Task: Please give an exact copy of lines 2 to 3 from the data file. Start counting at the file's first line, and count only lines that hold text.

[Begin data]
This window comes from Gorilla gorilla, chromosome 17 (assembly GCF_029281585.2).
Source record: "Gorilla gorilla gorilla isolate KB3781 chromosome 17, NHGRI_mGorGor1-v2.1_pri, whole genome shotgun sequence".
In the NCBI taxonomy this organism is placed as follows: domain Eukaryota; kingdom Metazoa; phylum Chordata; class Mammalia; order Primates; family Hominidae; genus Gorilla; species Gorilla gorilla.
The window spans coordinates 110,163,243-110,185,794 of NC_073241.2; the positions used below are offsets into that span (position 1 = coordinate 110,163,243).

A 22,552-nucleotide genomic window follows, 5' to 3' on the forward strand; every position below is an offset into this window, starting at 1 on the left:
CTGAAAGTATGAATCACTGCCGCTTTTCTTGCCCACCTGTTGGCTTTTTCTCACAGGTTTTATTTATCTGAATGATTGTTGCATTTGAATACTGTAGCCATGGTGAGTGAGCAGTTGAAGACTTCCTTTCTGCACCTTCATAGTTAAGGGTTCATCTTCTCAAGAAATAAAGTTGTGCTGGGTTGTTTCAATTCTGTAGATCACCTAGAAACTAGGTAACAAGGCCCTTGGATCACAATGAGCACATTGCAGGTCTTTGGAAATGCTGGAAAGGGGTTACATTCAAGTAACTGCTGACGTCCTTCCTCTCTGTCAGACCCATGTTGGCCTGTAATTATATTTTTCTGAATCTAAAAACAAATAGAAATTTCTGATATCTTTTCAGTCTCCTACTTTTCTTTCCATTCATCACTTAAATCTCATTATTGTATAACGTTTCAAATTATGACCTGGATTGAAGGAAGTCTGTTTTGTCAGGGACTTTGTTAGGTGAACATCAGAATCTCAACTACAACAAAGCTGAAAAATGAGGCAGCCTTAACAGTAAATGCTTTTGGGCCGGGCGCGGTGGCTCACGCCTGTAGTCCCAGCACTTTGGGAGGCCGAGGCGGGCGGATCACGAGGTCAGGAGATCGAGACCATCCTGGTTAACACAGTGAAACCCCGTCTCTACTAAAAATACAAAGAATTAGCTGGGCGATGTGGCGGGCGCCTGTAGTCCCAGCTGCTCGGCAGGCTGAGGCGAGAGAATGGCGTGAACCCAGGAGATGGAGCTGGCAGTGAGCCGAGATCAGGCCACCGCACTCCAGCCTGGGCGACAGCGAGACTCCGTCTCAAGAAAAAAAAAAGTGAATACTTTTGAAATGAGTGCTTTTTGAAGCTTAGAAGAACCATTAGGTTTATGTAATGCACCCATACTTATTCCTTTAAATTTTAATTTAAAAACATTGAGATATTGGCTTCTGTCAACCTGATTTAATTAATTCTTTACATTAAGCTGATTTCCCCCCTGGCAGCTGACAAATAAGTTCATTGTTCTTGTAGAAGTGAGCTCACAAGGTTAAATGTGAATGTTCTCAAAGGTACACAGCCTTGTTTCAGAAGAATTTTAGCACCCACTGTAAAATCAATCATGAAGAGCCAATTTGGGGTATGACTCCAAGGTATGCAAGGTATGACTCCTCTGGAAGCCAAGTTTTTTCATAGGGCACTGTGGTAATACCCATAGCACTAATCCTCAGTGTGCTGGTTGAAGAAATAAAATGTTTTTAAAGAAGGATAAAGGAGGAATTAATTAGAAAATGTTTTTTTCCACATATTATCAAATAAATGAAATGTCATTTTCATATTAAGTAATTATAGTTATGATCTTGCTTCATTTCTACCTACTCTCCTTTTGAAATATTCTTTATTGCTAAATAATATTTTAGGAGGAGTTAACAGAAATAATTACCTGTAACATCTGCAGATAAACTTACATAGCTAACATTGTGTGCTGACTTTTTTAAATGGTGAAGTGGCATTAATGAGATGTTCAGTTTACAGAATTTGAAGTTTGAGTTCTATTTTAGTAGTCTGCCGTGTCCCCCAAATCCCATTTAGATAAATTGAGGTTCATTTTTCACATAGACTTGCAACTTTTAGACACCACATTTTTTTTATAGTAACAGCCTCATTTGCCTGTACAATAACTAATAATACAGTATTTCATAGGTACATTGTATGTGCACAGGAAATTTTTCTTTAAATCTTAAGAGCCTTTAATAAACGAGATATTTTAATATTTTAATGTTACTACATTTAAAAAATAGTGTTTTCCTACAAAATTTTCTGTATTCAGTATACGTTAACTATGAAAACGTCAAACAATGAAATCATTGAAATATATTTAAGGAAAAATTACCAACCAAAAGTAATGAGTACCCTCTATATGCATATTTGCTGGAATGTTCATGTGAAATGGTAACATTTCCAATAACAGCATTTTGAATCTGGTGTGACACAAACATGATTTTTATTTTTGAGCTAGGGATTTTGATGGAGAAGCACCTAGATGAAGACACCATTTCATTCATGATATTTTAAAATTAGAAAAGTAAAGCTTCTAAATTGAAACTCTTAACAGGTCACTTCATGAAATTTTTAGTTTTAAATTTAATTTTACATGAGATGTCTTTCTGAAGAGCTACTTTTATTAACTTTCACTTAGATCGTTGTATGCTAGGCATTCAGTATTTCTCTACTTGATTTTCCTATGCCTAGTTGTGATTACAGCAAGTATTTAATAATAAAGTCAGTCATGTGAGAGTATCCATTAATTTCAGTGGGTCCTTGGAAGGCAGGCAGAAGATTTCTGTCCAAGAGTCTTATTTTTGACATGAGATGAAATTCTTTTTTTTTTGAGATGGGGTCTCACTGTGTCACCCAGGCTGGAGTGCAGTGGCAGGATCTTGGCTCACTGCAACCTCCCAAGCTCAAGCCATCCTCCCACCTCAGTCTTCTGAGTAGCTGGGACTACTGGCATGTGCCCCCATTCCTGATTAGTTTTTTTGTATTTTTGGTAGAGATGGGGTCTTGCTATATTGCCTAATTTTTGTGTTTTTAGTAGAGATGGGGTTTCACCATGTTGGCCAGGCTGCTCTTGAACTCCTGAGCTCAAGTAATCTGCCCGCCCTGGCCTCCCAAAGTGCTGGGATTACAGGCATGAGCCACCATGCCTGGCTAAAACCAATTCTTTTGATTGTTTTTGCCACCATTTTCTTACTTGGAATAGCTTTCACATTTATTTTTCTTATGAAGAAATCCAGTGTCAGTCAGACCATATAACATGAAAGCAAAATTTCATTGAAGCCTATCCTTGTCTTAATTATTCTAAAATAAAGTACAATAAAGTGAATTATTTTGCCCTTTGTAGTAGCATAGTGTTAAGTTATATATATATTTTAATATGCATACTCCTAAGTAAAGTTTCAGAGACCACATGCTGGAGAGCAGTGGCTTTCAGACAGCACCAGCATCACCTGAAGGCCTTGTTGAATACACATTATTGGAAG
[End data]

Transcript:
Source record: "Gorilla gorilla gorilla isolate KB3781 chromosome 17, NHGRI_mGorGor1-v2.1_pri, whole genome shotgun sequence".
In the NCBI taxonomy this organism is placed as follows: domain Eukaryota; kingdom Metazoa; phylum Chordata; class Mammalia; order Primates; family Hominidae; genus Gorilla; species Gorilla gorilla.